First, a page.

Let me start with a disclaimer.

This is not an article about people, families or households.

This is about Colleges.  And it’s a story about how the college planning landscape of 2011 is so much different than 1991.  And how that is a bad thing.

But, it’s also a story of possible hope and opportunity.

Once upon a time, thousands of colleges came in an incredible range of shapes and sizes.  They covered the land with quads and football fields and commuter parking lots.  In fact, they still do, but many people have forgotten that.  Because…

The evil national rankings came in and changed everything.  Soon, College Viewbooks sounded like Casey Kasem – “up a big four notches this year to #7 among midwestern liberal arts colleges, it’s…”

Around the same time, Colleges realized they could advertise.  Like real companies.  And the land was covered with billboards and buses and radio spots (oh my) that all praised the best of all worlds, a tradition of excellence and a personal yet big, cutting-edge yet traditional college experience.

The rich got richer.  The cheap got richer.  The ‘average’ school that had educated so many (and still does, by the way) struggled to keep their name in the conversation.  Most adapted.  They grew their adult programs, then their graduate programs.  They increased their aid packages.  They developed some key niches.  Some merged.  Some went co-ed.

But most of them held it together, knowing that most people understood the value of a college education (value both measurable and immeasurable).  As long as the economy held up, they’d be okay.

(Cue the ominous music)

In the past few years, both the perceived value of higher education and the economy have taken a beating.  I am not qualified to discuss the latter, but I think I am regarding the former.  And it wouldn’t fit into a blog post.  But – short and sweet – take a look at the unemployment numbers for college grads and non-grads.  Look at the average salaries of college grads and non-college grads.    And understand that the argument that college grads are not making enough money after graduation is mostly a failure of business, not higher education and the greatest irony in the world is that business folks now want to show how higher education can be “fixed”.  (I feel better now.  Stepping off soapbox…)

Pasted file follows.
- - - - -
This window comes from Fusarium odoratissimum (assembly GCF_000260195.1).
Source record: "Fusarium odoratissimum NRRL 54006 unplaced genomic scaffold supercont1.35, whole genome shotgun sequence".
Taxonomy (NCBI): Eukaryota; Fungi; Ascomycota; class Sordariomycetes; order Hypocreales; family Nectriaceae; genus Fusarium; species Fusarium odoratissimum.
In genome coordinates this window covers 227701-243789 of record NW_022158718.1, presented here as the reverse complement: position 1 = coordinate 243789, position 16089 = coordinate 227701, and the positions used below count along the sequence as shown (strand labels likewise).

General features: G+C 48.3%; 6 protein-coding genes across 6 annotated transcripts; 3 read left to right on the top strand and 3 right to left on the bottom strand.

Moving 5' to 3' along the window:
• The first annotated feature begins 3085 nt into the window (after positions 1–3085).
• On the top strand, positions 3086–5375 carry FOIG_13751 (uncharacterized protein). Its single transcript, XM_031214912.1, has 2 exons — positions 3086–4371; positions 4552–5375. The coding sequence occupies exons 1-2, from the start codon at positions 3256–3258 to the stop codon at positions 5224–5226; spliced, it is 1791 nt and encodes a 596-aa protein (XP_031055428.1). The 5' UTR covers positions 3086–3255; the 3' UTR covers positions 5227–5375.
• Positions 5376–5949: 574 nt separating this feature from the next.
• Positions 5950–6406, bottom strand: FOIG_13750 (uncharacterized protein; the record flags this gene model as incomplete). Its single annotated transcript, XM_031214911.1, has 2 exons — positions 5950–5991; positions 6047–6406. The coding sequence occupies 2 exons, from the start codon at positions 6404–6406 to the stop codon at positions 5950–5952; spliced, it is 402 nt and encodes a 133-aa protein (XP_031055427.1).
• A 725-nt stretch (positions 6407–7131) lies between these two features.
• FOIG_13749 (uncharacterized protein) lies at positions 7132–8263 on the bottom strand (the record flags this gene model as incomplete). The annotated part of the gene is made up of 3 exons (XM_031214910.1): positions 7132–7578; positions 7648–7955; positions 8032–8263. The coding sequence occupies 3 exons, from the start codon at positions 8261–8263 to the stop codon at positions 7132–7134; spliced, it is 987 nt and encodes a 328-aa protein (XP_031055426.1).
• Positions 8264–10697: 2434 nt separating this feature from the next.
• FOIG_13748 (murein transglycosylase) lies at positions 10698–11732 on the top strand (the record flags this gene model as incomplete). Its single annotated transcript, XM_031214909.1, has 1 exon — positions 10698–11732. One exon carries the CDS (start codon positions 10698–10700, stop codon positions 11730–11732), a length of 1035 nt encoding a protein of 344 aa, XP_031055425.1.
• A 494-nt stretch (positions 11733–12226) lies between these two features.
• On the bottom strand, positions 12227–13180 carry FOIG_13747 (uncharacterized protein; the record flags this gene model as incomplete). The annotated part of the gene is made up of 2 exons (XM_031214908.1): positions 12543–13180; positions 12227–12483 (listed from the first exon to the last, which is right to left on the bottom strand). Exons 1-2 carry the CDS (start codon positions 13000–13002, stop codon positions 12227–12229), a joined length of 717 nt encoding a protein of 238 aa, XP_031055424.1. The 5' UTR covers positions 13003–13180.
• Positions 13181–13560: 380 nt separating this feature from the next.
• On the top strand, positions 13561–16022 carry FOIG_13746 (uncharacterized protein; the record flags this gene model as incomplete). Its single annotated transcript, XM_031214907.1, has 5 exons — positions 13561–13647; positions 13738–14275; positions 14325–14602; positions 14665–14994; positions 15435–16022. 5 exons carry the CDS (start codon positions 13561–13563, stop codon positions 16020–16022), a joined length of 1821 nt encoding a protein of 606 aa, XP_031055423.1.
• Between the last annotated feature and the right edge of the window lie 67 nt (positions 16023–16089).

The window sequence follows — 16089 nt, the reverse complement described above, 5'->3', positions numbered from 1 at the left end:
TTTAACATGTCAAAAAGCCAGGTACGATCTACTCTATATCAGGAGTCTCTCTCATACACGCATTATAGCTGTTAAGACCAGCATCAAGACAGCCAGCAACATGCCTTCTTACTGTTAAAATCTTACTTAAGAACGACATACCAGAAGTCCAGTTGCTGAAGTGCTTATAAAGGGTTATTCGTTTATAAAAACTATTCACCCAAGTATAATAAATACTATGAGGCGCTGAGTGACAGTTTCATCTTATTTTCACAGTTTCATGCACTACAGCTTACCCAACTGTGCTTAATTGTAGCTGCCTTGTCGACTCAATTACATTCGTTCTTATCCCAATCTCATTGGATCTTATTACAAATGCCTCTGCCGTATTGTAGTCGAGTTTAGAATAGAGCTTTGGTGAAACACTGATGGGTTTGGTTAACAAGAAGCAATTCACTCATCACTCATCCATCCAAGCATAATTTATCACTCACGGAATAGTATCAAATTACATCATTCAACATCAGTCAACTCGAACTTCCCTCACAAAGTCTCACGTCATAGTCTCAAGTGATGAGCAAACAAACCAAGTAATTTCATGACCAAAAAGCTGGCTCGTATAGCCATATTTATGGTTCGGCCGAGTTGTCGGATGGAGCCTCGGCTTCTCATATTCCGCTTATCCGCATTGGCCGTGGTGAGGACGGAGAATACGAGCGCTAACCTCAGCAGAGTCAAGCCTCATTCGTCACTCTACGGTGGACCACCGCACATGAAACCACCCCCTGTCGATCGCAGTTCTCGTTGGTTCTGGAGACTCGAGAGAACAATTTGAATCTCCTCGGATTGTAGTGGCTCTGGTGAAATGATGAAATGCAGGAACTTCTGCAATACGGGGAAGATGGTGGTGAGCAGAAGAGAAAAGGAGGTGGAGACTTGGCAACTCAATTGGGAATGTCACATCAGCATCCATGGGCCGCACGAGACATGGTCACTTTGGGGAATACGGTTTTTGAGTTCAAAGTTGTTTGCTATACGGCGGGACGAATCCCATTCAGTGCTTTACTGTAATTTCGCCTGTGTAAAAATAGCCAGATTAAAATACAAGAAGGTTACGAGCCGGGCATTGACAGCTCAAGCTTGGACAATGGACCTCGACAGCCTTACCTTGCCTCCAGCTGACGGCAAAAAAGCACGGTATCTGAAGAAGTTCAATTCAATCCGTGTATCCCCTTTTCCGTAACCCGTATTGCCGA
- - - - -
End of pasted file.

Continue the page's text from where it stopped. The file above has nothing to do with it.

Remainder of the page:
Meanwhile, thousands of good colleges, with qualified faculty and quality resources, struggle to keep their names in the conversation in a world where national magazine rankings (even from magazines that don’t exist anymore), large advertising budgets, deep pockets and brand recognition matter.  And I think the story of how much they struggle has yet to be fully shared.

I offer two rays of hope to those schools and a suggestion to my readers and clients.

Ray of Hope #1:  We live in a world where ‘viral’ can come from anywhere or anyone.  Without deep pockets, without prior status.  And the 3900 colleges that live in the shadow of the 100 or so that grab so much of our attention can be heard.  And seen.  And read.  And considered.  I hope those colleges realize the amazing opportunity that is available to them and capitalize to the fullest.  (So far, I’m not seeing it, but there’s still plenty of time.)

Ray of Hope #2:  Viral can go both ways.  Students at those 3900 colleges have a chance to scream about their future alma mater.  Alums can do so, too.  And future students can ‘discover’ the next great indie college – the Plain White T’s or OK Go or Pomplamoose of the Higher Ed industry, as it were.

Suggestion: When you get a moment, check out a school whose name you vaguely recall or even have never heard of.  Look at their website or drive through their campus.  And check out one of their YouTube videos.  I guarantee you this – you will be pleasantly surprised at how much College of Never Heard of It and University of Vaguely Familiar have to offer.  And maybe, just maybe, you’ll help create the next viral sensation.

And if College Counseling for the Rest of Us can do anything to help save and grow the Middle Class of Higher Education, please know that we – I – will.

As always, I welcome your comments and questions.  Please feel free to email me at info@cc4therestofus.com, call or text me at 908-403-3819, join me on Facebook on “College Counseling for the Rest of Usand join me on Twitter at @MichaelCCR.   And now on YouTube at http://www.youtube.com/user/CCRMichael?feature=mhee.

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